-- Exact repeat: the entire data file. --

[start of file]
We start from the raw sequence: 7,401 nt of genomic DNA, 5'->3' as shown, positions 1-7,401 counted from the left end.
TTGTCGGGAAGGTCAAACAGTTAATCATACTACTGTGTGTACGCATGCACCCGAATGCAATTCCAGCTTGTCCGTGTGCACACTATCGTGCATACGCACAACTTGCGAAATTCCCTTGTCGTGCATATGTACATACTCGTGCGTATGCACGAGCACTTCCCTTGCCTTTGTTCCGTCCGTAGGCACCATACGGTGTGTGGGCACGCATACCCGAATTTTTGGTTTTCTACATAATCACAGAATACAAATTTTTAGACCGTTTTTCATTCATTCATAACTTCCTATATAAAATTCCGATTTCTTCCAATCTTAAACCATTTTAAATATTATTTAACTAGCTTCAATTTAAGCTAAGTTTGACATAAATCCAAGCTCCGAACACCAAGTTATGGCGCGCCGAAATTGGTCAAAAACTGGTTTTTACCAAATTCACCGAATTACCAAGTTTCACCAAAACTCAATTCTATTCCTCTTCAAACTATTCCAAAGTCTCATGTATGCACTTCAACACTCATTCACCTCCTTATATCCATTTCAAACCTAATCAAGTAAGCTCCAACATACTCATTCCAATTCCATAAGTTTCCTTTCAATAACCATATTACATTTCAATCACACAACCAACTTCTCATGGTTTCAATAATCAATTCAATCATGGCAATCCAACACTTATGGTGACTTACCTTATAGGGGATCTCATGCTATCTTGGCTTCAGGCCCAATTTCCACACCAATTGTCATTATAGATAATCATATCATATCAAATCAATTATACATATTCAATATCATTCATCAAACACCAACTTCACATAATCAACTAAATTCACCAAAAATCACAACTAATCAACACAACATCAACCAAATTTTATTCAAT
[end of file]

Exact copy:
We start from the raw sequence: 7,401 nt of genomic DNA, 5'->3' as shown, positions 1-7,401 counted from the left end.
TTGTCGGGAAGGTCAAACAGTTAATCATACTACTGTGTGTACGCATGCACCCGAATGCAATTCCAGCTTGTCCGTGTGCACACTATCGTGCATACGCACAACTTGCGAAATTCCCTTGTCGTGCATATGTACATACTCGTGCGTATGCACGAGCACTTCCCTTGCCTTTGTTCCGTCCGTAGGCACCATACGGTGTGTGGGCACGCATACCCGAATTTTTGGTTTTCTACATAATCACAGAATACAAATTTTTAGACCGTTTTTCATTCATTCATAACTTCCTATATAAAATTCCGATTTCTTCCAATCTTAAACCATTTTAAATATTATTTAACTAGCTTCAATTTAAGCTAAGTTTGACATAAATCCAAGCTCCGAACACCAAGTTATGGCGCGCCGAAATTGGTCAAAAACTGGTTTTTACCAAATTCACCGAATTACCAAGTTTCACCAAAACTCAATTCTATTCCTCTTCAAACTATTCCAAAGTCTCATGTATGCACTTCAACACTCATTCACCTCCTTATATCCATTTCAAACCTAATCAAGTAAGCTCCAACATACTCATTCCAATTCCATAAGTTTCCTTTCAATAACCATATTACATTTCAATCACACAACCAACTTCTCATGGTTTCAATAATCAATTCAATCATGGCAATCCAACACTTATGGTGACTTACCTTATAGGGGATCTCATGCTATCTTGGCTTCAGGCCCAATTTCCACACCAATTGTCATTATAGATAATCATATCATATCAAATCAATTATACATATTCAATATCATTCATCAAACACCAACTTCACATAATCAACTAAATTCACCAAAAATCACAACTAATCAACACAACATCAACCAAATTTTATTCAAT